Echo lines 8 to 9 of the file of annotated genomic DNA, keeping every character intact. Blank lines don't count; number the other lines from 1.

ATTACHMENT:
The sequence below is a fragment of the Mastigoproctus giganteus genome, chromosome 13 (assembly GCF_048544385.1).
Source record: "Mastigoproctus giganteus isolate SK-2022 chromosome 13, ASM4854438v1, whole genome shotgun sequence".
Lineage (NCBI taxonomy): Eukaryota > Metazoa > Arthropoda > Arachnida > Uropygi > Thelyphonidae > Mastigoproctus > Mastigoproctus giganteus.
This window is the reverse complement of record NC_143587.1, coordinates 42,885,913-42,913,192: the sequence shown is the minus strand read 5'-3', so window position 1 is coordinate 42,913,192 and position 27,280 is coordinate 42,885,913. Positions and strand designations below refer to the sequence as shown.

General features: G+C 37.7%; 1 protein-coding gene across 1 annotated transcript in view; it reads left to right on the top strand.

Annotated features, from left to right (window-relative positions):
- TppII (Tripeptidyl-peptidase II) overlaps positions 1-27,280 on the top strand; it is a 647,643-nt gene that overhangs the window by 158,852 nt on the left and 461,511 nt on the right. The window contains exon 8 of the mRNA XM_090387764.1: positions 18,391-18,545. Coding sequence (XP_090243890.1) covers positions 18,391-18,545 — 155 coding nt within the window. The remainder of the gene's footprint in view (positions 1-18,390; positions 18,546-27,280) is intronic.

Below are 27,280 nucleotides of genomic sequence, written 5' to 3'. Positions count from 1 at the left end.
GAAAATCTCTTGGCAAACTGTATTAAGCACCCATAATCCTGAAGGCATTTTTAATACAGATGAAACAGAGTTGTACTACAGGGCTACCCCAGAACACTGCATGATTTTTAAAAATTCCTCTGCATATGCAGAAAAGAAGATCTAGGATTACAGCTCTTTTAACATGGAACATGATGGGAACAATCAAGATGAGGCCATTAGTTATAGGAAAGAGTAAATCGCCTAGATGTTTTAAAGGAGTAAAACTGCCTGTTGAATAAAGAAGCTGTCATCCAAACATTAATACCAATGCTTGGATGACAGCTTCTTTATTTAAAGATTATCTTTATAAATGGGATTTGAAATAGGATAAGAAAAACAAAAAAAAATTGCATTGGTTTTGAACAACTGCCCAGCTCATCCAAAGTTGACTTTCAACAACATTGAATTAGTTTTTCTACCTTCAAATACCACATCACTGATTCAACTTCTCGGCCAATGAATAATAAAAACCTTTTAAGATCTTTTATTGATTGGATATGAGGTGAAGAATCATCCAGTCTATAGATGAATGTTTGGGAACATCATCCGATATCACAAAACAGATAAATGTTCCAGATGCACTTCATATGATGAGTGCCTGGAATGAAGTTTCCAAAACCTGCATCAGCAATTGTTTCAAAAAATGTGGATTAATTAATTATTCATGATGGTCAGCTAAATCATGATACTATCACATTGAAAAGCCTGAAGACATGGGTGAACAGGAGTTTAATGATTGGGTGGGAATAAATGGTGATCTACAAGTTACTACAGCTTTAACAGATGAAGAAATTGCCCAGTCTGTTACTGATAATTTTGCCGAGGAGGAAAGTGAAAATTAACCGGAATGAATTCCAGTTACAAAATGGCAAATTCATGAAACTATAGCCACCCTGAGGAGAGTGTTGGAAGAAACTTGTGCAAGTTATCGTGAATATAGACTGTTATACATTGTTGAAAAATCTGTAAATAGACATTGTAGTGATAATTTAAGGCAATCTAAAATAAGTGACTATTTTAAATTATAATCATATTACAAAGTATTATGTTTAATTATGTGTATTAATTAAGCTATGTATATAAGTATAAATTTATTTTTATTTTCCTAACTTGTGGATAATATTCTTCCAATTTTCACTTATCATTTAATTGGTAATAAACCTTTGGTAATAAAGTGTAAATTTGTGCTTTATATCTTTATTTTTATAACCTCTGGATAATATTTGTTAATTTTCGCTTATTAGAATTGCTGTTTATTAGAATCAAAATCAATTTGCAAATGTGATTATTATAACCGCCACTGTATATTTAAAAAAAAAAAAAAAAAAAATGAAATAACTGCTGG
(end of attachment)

Below are 27,280 nucleotides of genomic sequence, written 5' to 3'. Positions count from 1 at the left end.
GAAAATCTCTTGGCAAACTGTATTAAGCACCCATAATCCTGAAGGCATTTTTAATACAGATGAAACAGAGTTGTACTACAGGGCTACCCCAGAACACTGCATGATTTTTAAAAATTCCTCTGCATATGCAGAAAAGAAGATCTAGGATTACAGCTCTTTTAACATGGAACATGATGGGAACAATCAAGATGAGGCCATTAGTTATAGGAAAGAGTAAATCGCCTAGATGTTTTAAAGGAGTAAAACTGCCTGTTGAATAAAGAAGCTGTCATCCAAACATTAATACCAATGCTTGGATGACAGCTTCTTTATTTAAAGATTATCTTTATAAATGGGATTTGAAATAGGATAAGAAAAACAAAAAAAAATTGCATTGGTTTTGAACAACTGCCCAGCTCATCCAAAGTTGACTTTCAACAACATTGAATTAGTTTTTCTACCTTCAAATACCACATCACTGATTCAACTTCTCGGCCAATGAATAATAAAAACCTTTTAAGATCTTTTATTGATTGGATATGAGGTGAAGAATCATCCAGTCTATAGATGAATGTTTGGGAACATCATCCGATATCACAAAACAGATAAATGTTCCAGATGCACTTCATATGATGAGTGCCTGGAATGAAGTTTCCAAAACCTGCATCAGCAATTGTTTCAAAAAATGTGGATTAATTAATTATTCATGATGGTCAGCTAAATCATGATACTATCACATTGAAAAGCCTGAAGACATGGGTGAACAGGAGTTTAATGATTGGGTGGGAATAAATGGTGATCTACAAGTTACTACAGCTTTAACAGATGAAGAAATTGCCCAGTCTGTTACTGATAATTTTGCCGAGGAGGAAAGTGAAAATTAACCGGAATGAATTCCAGTTACAAAATGGCAAATTCATGAAACTATAGCCACCCTGAGGAGAGTGTTGGAAGAAACTTGTGCAAGTTATCGTGAATATAGACTGTTATACATTGTTGAAAAATCTGTAAATAGACATTGTAGTGATAATTTAAGGCAATCTAAAATAAGTGACTATTTTAAATTATAATCATATTACAAAGTATTATGTTTAATTATGTGTATTAATTAAGCTATGTATATAAGTATAAATTTATTTTTATTTTCCTAACTTGTGGATAATATTCTTCCAATTTTCACTTATCATTTAATTGGTAATAAACCTTTGGTAATAAAGTGTAAATTTGTGCTTTATATCTTTATTTTTATAACCTCTGGATAATATTTGTTAATTTTCGCTTATTAGAATTGCTGTTTATTAGAATCAAAATCAATTTGCAAATGTGATTATTATAACCGCCACTGTATATTTAAAAAAAAAAAAAAAAAAAATGAAATAACTGCTGG